How do the relationships that adopted youth have with their adoptive families change as they transition to adulthood? How are differences in adoptive identity during adolescence linked to young adult outcomes? This follow-up of the Minnesota Texas Adoption Research Project continued to track a nationwide sample of 190 adopted young adults who are now between the ages of 18 and 28 (referred to as “emerging adults”). The investigator examined the connection between how adopted youth related to their adoptive families growing up and the relationships the youth form as they begin leaving home and forming new families. In-depth interviews were conducted with the youth, their adoptive parents, and the person identified as having the closest relationship with the adoptee. Findings indicate that strong attachment to adoptive parents was related to a less avoidant attachment style in the social relationships of emerging adults. Young adults who continued to have strong attachments to their adoptive parents and positive attitudes about their adoption also felt less unstable and uncertain in general about their lives as young adults. Positive adoptive identities in emerging adults stem from adoptive parents who encouraged open conversations about adoption, as well as emotional expression and contact with birth relatives. The adopted young adults generally feel more supported by romantic partners and spouses (who were almost all opposite sex) than they do by close friends (who were mostly same sex). Regardless of whether the adoptees had contact with birth relatives, the majority of them showed increased interest in information about their birth relatives as they transitioned from adolescence into emerging adulthood. They especially wanted more information about their birth relatives’ medical histories. Adoptive mothers’ openness in communication during adolescence predicted increased information-seeking during emerging adulthood. Whether the adoptee had contact with birth relatives was not associated with psychological adjustment (externalizing); however, adoptive family satisfaction with their contact arrangements did predict externalizing. Adoptive families most satisfied with their contact arrangements reported relative declines in adoptee externalizing behavior during adolescence, and this trend continued into emerging adulthood.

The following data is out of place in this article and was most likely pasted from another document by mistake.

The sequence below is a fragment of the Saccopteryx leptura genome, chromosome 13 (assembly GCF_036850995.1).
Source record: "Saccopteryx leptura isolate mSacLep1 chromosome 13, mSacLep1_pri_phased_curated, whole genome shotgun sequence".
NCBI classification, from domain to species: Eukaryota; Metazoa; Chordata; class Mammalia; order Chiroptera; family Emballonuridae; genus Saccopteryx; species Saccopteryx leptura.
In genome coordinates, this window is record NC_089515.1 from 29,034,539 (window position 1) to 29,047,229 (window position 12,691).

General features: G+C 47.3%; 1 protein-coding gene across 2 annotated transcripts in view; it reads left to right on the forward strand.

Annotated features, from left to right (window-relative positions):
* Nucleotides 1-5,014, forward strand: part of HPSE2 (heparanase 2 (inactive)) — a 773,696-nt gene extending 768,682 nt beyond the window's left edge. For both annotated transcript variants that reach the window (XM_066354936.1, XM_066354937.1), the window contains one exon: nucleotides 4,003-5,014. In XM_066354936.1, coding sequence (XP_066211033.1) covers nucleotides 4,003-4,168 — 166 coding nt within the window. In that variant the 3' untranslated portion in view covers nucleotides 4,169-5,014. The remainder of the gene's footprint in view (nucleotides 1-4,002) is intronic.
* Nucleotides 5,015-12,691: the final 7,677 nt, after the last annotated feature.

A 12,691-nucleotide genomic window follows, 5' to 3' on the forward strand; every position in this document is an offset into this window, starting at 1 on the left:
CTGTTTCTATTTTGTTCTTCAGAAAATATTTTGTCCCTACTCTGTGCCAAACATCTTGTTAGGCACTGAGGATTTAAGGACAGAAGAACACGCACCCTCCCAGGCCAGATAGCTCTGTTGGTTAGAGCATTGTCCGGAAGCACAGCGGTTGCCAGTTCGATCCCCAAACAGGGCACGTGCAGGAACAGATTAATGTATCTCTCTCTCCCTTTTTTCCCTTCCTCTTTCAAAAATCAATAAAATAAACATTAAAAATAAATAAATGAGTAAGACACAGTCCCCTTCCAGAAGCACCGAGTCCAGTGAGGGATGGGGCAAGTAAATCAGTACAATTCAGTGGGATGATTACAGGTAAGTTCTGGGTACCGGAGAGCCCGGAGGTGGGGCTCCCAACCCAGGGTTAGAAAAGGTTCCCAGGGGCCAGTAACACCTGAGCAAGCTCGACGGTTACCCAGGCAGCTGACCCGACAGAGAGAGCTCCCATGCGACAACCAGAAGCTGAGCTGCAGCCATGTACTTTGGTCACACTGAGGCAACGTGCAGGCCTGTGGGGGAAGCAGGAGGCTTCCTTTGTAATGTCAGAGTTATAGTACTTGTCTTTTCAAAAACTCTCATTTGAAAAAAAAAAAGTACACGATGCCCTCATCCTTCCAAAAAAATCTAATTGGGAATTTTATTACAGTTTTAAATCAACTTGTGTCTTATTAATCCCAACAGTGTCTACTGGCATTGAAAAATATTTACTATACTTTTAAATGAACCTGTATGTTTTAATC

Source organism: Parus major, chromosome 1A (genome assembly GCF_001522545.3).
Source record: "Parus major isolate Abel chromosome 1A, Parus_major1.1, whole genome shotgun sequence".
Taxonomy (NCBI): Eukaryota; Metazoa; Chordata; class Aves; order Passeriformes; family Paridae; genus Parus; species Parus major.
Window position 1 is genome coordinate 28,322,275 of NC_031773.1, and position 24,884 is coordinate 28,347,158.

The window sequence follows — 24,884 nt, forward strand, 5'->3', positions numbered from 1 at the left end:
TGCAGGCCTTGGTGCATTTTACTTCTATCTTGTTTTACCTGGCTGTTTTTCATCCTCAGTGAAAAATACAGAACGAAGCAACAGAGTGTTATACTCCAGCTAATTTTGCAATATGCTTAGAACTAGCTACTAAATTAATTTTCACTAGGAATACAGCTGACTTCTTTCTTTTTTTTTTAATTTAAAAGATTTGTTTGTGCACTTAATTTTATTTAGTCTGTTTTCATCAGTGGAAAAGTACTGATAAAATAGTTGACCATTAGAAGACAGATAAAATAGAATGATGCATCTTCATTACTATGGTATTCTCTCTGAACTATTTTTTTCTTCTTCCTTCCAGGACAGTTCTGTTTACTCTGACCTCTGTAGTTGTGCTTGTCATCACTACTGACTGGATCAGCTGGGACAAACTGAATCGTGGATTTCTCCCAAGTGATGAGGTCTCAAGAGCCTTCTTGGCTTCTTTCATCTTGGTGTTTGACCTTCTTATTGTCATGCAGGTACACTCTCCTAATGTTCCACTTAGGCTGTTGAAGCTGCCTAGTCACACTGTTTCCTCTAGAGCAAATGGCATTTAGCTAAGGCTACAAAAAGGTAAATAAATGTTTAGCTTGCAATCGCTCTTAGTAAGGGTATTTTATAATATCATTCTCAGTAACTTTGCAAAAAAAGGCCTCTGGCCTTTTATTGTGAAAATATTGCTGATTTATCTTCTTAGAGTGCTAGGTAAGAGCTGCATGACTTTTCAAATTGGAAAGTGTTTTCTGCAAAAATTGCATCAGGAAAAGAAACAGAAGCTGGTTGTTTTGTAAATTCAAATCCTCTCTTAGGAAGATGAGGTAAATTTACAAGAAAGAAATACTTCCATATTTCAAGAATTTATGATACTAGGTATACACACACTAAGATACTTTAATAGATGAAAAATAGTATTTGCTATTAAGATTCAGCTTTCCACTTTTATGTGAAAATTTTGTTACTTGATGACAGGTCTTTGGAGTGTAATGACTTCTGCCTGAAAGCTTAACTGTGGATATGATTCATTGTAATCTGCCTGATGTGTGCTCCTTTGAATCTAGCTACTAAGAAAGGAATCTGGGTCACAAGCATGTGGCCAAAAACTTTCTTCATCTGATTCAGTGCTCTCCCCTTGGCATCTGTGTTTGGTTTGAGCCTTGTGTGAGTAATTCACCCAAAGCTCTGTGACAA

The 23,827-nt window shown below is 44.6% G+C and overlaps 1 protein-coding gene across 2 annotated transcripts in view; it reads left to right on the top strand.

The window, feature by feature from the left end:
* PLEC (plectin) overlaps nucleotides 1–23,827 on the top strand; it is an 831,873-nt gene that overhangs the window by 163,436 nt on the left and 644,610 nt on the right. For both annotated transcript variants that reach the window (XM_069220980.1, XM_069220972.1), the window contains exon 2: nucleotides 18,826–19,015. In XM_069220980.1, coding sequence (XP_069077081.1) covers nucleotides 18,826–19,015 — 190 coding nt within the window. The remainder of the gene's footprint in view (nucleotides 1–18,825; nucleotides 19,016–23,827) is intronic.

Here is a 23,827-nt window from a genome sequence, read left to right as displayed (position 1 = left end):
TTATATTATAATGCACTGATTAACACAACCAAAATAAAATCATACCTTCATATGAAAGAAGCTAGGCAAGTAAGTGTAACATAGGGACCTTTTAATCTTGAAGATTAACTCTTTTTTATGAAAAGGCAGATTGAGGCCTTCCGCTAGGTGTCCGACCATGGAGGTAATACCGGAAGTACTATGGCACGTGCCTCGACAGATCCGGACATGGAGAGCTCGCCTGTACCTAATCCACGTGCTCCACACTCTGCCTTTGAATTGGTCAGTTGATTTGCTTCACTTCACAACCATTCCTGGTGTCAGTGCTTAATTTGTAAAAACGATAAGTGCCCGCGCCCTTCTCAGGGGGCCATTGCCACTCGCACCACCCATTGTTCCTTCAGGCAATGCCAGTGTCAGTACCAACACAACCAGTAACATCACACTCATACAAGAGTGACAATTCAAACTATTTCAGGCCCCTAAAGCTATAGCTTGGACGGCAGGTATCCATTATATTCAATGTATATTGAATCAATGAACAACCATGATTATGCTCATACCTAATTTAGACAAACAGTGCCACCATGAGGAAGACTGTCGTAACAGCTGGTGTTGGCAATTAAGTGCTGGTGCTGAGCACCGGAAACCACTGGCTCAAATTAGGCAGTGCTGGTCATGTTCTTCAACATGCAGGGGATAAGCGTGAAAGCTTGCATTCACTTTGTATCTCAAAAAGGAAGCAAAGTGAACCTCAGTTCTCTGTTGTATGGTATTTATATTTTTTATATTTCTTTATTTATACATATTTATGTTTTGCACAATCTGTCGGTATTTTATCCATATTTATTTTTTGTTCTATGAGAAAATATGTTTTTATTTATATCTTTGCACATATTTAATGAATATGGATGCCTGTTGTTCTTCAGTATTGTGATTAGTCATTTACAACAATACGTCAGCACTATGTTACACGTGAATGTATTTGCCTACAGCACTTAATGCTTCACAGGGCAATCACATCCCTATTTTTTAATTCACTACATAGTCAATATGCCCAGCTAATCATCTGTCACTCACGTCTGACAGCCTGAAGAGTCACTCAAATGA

How do the relationships that adopted youth have with their adoptive families change as they transition to adulthood? How are differences in adoptive identity during adolescence linked to young adult outcomes?